The Ear Bus – Why do we need an Ear Bus?

Otitis Media is more common in late Autumn/Winter/early Spring months with records showing 1 in 3 children aged 1-8 years affected in these times. 20% of all preschoolers are affected by middle ear problems. Incidence of Otitis Media is much higher in aboriginal children. Records have shown as high as 80%. Until school age, an aboriginal child may experience a combined total of 2.5 years for all their episodes of Otitis Media. This means that they are a long way behind before they even start school.

Poor behaviour is often misdiagnosed as ADHD when in fact it is directly related to middle ear problems. Hard to hear=hard to learn and behave.

Antibiotics for middle ear problems are the most commonly prescribed medicine. Children often become immune to antibiotics after many episodes of Otitis Media, Grommet surgery for Otitis Media is the most common of all surgeries performed on children in Australia. Grommet is smaller than a match head and surgically inserted in the middle ear of a child to prevent recurrent ear infections. The vision for the Mobile Surgical Service is that of an innovative surgical ear health service to remote regions of Northern and Central Australia, achievable, practical and cost effective. The funding for the bus would be shared by the Health Department of Western Australia and  the Commonwealth Department of Health, University of Western Australia (Medical Faculty), private industries like the mining companies operating in the region and Rotary. The Rotary District 9470 is supporting the Rotary Club of Como to launch a Global Grant under Future Vision in 2013. They are hoping to support this project with USD 100,000 and would like matching grant support from International partners. For Rotary contributions the Rotary wheel is proudly displayed on the bus with the wording “Proudly partly sponsored by Rotary”.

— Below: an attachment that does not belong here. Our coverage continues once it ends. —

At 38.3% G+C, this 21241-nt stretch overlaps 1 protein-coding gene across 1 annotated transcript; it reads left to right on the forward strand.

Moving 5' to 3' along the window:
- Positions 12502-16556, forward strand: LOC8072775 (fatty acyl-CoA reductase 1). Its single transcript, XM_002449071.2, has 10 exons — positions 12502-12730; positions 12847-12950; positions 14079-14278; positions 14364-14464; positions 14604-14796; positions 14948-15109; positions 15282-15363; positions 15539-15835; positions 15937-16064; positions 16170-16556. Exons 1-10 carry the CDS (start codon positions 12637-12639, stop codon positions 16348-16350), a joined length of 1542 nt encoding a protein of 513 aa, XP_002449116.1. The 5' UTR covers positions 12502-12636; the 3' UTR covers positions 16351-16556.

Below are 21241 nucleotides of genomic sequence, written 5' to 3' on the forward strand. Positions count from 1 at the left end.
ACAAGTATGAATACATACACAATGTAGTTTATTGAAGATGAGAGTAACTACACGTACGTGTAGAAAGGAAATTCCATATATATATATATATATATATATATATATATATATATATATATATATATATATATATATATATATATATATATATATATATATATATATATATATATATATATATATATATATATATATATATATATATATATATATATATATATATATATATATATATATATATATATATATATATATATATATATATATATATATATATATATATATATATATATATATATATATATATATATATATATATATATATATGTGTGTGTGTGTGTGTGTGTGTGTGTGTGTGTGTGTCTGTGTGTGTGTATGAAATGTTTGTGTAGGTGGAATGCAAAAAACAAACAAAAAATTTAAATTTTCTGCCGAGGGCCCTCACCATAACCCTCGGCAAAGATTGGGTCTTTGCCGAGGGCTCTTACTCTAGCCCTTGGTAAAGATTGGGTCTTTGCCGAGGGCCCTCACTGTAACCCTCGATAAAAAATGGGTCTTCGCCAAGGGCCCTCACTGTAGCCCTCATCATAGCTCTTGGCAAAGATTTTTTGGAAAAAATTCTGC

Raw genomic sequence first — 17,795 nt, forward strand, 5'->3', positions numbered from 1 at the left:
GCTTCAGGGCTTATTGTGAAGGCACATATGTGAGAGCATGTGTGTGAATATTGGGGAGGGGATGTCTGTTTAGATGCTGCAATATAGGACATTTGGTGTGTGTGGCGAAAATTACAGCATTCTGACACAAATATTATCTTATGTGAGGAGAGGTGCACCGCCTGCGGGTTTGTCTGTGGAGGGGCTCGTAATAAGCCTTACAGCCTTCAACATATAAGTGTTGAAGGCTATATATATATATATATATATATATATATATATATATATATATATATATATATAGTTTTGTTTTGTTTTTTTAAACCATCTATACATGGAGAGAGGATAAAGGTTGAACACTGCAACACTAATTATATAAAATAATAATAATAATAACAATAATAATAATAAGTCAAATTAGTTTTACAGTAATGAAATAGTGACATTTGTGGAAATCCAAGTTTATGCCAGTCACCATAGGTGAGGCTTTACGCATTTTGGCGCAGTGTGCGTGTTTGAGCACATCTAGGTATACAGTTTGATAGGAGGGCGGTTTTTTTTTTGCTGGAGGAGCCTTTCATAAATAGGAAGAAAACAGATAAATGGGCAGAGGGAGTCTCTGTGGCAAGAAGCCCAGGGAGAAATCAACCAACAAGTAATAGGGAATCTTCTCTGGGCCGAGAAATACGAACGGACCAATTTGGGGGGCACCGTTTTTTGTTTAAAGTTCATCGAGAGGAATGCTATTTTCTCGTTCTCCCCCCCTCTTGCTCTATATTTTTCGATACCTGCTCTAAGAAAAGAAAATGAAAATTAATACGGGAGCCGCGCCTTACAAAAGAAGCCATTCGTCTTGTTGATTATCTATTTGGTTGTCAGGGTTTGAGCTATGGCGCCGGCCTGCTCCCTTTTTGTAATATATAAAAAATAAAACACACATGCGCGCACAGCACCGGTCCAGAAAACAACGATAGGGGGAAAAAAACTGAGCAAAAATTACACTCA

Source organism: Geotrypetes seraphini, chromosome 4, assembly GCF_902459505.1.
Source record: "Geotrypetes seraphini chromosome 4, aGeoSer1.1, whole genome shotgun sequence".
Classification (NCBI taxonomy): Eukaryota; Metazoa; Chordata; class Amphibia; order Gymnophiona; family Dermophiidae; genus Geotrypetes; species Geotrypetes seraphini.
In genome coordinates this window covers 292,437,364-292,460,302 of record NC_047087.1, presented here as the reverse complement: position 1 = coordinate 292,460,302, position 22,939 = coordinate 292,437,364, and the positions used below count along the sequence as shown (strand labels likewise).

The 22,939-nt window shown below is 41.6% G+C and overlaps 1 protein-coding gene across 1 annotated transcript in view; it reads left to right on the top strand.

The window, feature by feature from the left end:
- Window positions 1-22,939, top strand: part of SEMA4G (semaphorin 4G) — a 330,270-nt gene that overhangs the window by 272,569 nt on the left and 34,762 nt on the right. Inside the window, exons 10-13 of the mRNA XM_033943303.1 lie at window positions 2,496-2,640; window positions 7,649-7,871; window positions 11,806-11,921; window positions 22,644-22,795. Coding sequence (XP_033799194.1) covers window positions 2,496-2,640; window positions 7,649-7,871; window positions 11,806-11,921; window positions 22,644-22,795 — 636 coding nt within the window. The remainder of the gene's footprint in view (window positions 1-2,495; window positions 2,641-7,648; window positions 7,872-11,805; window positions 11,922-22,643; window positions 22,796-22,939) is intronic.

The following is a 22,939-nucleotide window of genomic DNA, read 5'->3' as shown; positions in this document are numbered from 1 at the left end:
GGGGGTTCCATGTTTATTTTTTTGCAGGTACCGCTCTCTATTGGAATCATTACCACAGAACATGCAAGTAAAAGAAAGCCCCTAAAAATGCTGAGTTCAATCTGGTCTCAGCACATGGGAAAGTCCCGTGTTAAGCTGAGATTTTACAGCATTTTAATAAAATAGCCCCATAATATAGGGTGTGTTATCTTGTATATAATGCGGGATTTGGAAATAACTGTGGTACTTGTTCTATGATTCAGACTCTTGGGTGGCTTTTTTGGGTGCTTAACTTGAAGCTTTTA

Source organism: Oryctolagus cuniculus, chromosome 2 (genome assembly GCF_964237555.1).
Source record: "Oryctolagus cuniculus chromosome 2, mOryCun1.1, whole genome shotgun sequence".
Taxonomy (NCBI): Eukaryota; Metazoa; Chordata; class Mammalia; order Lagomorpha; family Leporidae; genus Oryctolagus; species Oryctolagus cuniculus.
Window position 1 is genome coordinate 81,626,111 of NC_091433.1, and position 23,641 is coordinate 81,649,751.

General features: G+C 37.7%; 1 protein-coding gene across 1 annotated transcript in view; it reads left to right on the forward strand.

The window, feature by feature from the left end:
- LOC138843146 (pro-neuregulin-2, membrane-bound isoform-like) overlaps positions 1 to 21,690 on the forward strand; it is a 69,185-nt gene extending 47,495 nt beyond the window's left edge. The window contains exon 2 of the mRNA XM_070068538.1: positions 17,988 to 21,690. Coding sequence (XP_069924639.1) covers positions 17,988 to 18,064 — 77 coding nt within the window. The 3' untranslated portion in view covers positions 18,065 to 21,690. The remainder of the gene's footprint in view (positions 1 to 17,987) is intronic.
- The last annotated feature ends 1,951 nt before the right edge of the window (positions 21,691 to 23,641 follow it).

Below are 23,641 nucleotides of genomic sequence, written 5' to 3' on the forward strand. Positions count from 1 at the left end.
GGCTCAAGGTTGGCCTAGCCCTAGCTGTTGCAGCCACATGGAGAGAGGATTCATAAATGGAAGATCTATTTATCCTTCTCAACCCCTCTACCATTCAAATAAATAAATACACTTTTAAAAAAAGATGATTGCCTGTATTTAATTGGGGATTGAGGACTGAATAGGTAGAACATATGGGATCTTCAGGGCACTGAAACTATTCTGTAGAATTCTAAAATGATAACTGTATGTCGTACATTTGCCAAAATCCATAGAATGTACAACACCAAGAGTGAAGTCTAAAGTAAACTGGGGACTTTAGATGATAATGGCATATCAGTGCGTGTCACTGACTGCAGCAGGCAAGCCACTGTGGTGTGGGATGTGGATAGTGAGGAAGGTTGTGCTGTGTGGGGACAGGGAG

Outcomes of better hearing in children in the short term will be improved school attendance, increased self esteem, increased health and literacy skills. The long term results will be better integration into society of indigenous youth. Indigenous families will benefit through better hygiene, clean water and literacy.